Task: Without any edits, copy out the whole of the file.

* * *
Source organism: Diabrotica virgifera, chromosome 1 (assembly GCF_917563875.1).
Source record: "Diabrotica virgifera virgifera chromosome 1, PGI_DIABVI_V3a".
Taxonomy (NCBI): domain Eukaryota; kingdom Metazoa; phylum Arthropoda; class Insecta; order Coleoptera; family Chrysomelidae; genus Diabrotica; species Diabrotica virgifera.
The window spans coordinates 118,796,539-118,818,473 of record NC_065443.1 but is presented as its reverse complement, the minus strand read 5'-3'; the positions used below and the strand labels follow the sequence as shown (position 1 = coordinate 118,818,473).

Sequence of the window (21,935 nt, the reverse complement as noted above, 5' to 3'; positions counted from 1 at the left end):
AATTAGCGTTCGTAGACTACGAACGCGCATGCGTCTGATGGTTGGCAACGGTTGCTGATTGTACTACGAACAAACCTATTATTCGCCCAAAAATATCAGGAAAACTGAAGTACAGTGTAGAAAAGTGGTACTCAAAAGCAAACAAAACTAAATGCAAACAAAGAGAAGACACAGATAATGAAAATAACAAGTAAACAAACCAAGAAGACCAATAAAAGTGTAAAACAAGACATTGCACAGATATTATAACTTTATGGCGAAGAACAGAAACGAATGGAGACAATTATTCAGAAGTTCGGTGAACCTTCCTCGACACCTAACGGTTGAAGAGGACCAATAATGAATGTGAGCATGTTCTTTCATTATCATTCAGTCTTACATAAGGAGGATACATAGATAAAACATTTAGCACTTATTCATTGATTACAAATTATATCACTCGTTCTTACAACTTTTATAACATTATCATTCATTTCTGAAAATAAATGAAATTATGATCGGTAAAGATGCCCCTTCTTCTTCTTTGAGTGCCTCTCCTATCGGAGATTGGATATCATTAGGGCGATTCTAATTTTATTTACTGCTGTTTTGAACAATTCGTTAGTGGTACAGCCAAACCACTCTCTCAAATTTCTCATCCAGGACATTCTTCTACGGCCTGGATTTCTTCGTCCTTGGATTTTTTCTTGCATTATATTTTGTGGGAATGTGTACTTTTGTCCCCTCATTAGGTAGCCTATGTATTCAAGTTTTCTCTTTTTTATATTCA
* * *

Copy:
Source organism: Diabrotica virgifera, chromosome 1 (assembly GCF_917563875.1).
Source record: "Diabrotica virgifera virgifera chromosome 1, PGI_DIABVI_V3a".
Taxonomy (NCBI): domain Eukaryota; kingdom Metazoa; phylum Arthropoda; class Insecta; order Coleoptera; family Chrysomelidae; genus Diabrotica; species Diabrotica virgifera.
The window spans coordinates 118,796,539-118,818,473 of record NC_065443.1 but is presented as its reverse complement, the minus strand read 5'-3'; the positions used below and the strand labels follow the sequence as shown (position 1 = coordinate 118,818,473).

Sequence of the window (21,935 nt, the reverse complement as noted above, 5' to 3'; positions counted from 1 at the left end):
AATTAGCGTTCGTAGACTACGAACGCGCATGCGTCTGATGGTTGGCAACGGTTGCTGATTGTACTACGAACAAACCTATTATTCGCCCAAAAATATCAGGAAAACTGAAGTACAGTGTAGAAAAGTGGTACTCAAAAGCAAACAAAACTAAATGCAAACAAAGAGAAGACACAGATAATGAAAATAACAAGTAAACAAACCAAGAAGACCAATAAAAGTGTAAAACAAGACATTGCACAGATATTATAACTTTATGGCGAAGAACAGAAACGAATGGAGACAATTATTCAGAAGTTCGGTGAACCTTCCTCGACACCTAACGGTTGAAGAGGACCAATAATGAATGTGAGCATGTTCTTTCATTATCATTCAGTCTTACATAAGGAGGATACATAGATAAAACATTTAGCACTTATTCATTGATTACAAATTATATCACTCGTTCTTACAACTTTTATAACATTATCATTCATTTCTGAAAATAAATGAAATTATGATCGGTAAAGATGCCCCTTCTTCTTCTTTGAGTGCCTCTCCTATCGGAGATTGGATATCATTAGGGCGATTCTAATTTTATTTACTGCTGTTTTGAACAATTCGTTAGTGGTACAGCCAAACCACTCTCTCAAATTTCTCATCCAGGACATTCTTCTACGGCCTGGATTTCTTCGTCCTTGGATTTTTTCTTGCATTATATTTTGTGGGAATGTGTACTTTTGTCCCCTCATTAGGTAGCCTATGTATTCAAGTTTTCTCTTTTTTATATTCA